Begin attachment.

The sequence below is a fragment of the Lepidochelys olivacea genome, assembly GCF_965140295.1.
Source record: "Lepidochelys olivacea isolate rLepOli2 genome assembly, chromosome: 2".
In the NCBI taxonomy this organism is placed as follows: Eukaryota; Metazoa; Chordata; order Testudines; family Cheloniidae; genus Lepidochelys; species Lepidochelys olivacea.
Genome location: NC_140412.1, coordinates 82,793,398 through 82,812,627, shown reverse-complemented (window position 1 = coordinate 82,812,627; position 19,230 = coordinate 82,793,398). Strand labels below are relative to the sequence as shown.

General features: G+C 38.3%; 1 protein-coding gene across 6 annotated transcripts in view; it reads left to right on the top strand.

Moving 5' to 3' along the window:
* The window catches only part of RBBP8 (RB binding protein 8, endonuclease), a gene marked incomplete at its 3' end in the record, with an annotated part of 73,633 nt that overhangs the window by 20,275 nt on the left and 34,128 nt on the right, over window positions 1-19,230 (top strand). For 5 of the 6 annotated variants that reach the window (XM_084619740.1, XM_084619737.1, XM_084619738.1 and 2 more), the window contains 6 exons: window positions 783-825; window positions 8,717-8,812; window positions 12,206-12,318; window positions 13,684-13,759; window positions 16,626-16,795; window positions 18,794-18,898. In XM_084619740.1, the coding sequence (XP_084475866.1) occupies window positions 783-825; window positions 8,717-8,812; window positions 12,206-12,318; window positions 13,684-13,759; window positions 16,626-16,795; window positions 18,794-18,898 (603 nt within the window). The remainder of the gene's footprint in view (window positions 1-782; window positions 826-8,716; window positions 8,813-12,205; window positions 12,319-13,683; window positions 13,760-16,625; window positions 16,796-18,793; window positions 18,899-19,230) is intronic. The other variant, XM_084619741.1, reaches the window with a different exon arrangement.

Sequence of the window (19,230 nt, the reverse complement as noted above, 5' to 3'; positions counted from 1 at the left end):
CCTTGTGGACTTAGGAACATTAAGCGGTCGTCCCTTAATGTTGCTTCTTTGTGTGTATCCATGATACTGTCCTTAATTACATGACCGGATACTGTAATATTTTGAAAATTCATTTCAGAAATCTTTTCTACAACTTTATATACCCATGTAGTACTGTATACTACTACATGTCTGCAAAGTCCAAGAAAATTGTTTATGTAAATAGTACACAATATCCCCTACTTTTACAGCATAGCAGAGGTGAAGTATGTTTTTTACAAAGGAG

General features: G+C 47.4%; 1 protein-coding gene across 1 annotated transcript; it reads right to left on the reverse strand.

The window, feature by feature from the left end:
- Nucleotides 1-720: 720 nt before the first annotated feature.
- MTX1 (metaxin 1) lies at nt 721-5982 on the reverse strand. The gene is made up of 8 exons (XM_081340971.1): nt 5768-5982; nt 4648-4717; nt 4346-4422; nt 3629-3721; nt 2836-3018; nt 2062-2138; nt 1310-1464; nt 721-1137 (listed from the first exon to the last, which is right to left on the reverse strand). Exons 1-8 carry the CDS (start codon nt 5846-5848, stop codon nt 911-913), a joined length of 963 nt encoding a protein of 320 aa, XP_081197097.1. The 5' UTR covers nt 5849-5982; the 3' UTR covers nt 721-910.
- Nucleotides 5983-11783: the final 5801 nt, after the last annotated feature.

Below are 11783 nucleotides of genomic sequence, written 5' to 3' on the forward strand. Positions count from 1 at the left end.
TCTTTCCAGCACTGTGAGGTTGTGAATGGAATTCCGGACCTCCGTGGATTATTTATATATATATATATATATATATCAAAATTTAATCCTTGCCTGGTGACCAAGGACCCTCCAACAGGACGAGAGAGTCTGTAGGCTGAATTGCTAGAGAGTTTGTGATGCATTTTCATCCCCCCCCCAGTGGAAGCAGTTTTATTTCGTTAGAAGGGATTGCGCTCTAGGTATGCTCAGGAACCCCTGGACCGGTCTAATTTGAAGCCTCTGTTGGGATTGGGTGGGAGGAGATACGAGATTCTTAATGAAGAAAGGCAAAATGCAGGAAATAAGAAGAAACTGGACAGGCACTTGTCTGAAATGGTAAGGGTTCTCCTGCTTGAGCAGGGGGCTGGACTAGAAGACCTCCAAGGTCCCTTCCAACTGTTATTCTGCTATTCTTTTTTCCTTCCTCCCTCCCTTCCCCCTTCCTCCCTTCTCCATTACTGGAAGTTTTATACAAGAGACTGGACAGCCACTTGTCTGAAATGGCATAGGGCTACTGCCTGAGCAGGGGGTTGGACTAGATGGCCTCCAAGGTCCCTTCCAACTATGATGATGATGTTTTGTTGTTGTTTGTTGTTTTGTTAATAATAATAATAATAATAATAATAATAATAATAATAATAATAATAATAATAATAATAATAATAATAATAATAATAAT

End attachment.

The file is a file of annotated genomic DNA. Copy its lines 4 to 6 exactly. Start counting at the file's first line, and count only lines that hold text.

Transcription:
Genome location: NC_140412.1, coordinates 82,793,398 through 82,812,627, shown reverse-complemented (window position 1 = coordinate 82,812,627; position 19,230 = coordinate 82,793,398). Strand labels below are relative to the sequence as shown.

General features: G+C 38.3%; 1 protein-coding gene across 6 annotated transcripts in view; it reads left to right on the top strand.

Moving 5' to 3' along the window: